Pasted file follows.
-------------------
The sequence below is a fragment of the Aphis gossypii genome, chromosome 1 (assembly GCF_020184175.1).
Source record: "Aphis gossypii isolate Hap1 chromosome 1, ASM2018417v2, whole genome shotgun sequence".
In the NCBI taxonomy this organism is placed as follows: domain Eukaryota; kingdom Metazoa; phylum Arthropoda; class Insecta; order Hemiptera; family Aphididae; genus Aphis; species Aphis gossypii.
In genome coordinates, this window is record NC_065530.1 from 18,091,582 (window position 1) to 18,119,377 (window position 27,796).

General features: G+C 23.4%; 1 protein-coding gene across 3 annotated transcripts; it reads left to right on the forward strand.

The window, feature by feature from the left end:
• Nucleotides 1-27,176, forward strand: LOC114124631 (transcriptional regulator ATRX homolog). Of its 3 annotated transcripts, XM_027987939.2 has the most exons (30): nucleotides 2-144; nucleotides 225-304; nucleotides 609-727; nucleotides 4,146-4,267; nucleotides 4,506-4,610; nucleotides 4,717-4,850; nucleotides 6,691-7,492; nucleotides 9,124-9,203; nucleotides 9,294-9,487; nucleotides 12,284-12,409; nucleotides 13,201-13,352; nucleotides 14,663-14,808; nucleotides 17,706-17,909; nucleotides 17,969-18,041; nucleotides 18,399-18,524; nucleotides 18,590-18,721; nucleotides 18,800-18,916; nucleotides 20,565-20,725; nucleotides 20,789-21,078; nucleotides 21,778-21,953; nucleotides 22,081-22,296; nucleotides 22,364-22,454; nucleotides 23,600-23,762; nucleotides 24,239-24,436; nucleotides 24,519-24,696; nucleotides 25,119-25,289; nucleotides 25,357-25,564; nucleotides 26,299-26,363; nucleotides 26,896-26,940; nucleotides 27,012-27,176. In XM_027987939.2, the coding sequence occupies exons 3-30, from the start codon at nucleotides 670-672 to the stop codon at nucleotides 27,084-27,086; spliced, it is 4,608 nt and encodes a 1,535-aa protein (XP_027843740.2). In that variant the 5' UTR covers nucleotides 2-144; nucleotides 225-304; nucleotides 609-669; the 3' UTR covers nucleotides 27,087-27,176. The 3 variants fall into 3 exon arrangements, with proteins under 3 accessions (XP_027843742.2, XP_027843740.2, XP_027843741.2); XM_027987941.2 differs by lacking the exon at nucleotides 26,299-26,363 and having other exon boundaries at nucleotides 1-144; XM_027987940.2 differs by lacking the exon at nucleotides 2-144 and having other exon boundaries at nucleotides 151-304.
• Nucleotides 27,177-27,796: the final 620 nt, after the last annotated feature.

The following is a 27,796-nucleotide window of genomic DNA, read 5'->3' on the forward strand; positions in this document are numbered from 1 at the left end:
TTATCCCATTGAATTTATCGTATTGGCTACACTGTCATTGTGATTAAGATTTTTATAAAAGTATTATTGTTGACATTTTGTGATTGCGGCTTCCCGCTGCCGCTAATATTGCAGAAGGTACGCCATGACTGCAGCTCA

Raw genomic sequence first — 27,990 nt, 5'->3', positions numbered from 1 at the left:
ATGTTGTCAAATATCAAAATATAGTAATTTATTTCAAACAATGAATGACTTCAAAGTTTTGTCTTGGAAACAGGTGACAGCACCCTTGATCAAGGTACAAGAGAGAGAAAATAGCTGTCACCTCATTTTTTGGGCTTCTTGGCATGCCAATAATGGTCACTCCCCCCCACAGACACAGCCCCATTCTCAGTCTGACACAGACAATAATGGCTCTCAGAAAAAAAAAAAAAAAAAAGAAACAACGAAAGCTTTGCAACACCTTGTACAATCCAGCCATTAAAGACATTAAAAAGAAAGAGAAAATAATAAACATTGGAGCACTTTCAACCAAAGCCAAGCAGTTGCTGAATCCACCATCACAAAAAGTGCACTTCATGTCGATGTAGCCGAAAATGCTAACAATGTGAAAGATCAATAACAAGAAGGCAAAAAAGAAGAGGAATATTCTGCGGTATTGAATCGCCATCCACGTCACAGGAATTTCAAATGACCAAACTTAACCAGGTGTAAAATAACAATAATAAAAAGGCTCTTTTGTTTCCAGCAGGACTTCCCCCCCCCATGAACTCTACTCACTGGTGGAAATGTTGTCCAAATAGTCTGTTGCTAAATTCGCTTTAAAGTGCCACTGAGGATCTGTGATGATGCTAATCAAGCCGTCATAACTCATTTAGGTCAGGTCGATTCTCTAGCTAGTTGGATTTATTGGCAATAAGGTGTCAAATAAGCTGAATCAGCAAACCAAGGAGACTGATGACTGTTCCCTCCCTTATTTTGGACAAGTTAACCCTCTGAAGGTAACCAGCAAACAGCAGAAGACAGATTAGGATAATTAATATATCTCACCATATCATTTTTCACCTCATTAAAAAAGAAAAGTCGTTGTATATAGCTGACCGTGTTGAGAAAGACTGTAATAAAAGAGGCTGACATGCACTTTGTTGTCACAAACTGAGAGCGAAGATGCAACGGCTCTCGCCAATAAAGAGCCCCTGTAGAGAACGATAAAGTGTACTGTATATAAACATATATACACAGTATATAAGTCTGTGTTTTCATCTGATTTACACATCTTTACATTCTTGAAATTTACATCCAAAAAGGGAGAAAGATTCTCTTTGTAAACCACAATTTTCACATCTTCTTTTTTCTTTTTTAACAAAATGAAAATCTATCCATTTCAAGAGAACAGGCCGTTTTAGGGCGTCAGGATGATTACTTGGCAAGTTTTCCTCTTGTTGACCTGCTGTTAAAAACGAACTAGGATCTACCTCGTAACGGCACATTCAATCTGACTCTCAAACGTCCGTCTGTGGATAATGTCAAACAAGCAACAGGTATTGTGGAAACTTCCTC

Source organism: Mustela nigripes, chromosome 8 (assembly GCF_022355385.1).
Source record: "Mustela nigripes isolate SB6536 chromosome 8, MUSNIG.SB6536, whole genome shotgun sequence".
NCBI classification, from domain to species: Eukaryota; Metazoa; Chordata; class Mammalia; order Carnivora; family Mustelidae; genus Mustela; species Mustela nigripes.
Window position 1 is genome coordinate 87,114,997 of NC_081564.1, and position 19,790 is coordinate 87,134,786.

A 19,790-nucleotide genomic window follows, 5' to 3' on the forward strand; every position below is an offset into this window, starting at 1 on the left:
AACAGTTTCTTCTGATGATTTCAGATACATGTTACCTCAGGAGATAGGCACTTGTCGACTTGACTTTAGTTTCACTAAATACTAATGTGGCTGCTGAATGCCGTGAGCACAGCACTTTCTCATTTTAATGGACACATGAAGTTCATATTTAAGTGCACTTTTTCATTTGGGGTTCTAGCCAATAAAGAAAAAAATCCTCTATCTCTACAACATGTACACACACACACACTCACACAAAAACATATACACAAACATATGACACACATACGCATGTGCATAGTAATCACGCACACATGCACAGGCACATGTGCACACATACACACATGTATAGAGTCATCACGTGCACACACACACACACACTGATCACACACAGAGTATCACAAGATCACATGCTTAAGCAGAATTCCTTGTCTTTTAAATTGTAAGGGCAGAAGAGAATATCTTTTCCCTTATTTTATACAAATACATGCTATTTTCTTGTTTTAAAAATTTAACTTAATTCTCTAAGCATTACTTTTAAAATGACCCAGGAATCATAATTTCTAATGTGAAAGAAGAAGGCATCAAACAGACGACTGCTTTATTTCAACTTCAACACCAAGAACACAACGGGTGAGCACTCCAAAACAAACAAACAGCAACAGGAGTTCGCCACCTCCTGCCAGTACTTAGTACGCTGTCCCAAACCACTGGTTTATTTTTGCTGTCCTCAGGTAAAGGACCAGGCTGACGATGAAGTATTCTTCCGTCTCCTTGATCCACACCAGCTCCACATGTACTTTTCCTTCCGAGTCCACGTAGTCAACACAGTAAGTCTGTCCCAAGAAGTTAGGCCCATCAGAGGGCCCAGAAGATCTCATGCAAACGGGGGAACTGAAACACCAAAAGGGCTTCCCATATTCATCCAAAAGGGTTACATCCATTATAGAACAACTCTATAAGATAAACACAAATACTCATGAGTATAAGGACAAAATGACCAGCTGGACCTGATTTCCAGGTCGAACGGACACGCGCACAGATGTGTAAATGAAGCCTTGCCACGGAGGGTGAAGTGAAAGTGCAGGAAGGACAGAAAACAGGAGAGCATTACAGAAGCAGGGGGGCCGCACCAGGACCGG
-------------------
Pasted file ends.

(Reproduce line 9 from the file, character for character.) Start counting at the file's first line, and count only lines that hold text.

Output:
The following is a 27,796-nucleotide window of genomic DNA, read 5'->3' on the forward strand; positions in this document are numbered from 1 at the left end: